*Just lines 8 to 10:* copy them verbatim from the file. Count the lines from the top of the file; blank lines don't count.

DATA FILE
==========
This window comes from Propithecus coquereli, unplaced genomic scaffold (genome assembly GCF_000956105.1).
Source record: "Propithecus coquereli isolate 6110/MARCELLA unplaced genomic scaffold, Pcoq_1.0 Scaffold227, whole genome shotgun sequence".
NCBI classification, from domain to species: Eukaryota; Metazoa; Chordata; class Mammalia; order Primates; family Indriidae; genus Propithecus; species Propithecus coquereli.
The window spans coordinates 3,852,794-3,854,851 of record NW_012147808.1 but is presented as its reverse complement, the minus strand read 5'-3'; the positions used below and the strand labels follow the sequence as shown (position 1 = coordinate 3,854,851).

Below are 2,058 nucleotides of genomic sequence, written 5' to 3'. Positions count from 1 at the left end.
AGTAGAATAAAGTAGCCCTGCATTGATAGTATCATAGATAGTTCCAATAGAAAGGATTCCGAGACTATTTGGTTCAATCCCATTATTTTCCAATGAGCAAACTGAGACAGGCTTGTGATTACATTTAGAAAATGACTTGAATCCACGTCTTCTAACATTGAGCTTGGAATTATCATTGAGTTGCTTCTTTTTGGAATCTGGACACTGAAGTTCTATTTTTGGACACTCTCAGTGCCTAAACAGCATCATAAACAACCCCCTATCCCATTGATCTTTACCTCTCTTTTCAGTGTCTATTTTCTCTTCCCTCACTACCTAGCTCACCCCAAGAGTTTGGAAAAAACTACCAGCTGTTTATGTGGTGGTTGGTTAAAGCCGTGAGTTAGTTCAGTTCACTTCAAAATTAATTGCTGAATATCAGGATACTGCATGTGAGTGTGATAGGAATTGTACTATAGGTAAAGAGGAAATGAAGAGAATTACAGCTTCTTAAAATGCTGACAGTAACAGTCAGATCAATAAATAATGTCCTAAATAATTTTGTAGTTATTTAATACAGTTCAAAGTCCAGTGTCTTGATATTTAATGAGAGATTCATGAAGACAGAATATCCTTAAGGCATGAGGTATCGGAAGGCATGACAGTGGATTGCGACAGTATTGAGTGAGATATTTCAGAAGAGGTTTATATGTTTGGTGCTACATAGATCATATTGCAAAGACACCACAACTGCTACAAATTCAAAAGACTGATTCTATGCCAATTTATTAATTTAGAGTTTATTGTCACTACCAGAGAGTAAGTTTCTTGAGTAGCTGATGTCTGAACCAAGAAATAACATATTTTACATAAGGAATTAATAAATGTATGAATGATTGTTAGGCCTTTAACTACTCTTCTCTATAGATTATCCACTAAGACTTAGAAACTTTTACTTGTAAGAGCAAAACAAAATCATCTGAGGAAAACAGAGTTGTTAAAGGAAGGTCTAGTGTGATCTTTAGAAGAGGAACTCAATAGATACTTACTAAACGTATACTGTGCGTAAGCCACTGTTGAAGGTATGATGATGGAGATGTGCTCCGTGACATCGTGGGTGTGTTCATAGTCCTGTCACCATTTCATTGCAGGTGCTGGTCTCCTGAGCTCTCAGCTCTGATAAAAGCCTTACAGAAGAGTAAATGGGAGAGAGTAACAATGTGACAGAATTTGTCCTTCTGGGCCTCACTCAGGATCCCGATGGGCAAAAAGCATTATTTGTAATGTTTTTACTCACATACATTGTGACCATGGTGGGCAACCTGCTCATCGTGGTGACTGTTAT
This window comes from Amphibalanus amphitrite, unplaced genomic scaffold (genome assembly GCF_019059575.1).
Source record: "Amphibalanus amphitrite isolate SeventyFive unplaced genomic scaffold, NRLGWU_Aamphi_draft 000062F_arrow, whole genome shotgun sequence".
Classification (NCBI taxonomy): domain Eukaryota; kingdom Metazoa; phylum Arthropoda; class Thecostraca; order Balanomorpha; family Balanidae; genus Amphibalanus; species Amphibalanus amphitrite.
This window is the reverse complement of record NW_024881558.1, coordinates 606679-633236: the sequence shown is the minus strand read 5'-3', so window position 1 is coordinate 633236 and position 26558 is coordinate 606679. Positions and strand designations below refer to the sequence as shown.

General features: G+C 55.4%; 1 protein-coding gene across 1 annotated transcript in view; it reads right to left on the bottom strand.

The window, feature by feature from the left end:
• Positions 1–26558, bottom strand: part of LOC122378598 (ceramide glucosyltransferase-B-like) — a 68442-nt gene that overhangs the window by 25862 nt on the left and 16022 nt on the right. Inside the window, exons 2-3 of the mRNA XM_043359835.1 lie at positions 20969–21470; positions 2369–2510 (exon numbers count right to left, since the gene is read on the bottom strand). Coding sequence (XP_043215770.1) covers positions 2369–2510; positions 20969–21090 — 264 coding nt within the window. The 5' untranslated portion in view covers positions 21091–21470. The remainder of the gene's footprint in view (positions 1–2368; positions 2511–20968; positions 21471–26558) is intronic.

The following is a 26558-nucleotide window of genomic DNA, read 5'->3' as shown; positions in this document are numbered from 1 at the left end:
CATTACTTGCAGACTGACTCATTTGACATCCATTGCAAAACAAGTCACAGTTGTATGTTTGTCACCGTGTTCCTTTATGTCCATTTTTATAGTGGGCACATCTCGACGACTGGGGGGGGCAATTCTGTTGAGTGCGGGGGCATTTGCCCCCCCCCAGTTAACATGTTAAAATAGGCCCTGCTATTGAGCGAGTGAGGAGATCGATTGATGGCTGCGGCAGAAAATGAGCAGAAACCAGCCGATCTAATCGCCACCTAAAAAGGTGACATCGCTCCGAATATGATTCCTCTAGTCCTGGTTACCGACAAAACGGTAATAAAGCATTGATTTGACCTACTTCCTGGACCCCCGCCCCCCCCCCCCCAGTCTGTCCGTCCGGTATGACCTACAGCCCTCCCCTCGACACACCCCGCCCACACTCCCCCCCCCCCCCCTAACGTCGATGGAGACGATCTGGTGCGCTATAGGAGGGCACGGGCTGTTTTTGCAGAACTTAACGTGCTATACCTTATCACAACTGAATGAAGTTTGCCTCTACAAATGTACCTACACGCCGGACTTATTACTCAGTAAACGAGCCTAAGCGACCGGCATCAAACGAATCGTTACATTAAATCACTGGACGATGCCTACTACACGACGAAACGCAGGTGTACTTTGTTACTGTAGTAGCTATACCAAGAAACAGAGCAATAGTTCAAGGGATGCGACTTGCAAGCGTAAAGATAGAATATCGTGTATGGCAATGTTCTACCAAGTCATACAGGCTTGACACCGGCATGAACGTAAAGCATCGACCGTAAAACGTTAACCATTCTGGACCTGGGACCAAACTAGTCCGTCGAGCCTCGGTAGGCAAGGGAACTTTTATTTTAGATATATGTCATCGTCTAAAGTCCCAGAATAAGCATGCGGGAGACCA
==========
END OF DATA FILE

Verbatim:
Source record: "Amphibalanus amphitrite isolate SeventyFive unplaced genomic scaffold, NRLGWU_Aamphi_draft 000062F_arrow, whole genome shotgun sequence".
Classification (NCBI taxonomy): domain Eukaryota; kingdom Metazoa; phylum Arthropoda; class Thecostraca; order Balanomorpha; family Balanidae; genus Amphibalanus; species Amphibalanus amphitrite.
This window is the reverse complement of record NW_024881558.1, coordinates 606679-633236: the sequence shown is the minus strand read 5'-3', so window position 1 is coordinate 633236 and position 26558 is coordinate 606679. Positions and strand designations below refer to the sequence as shown.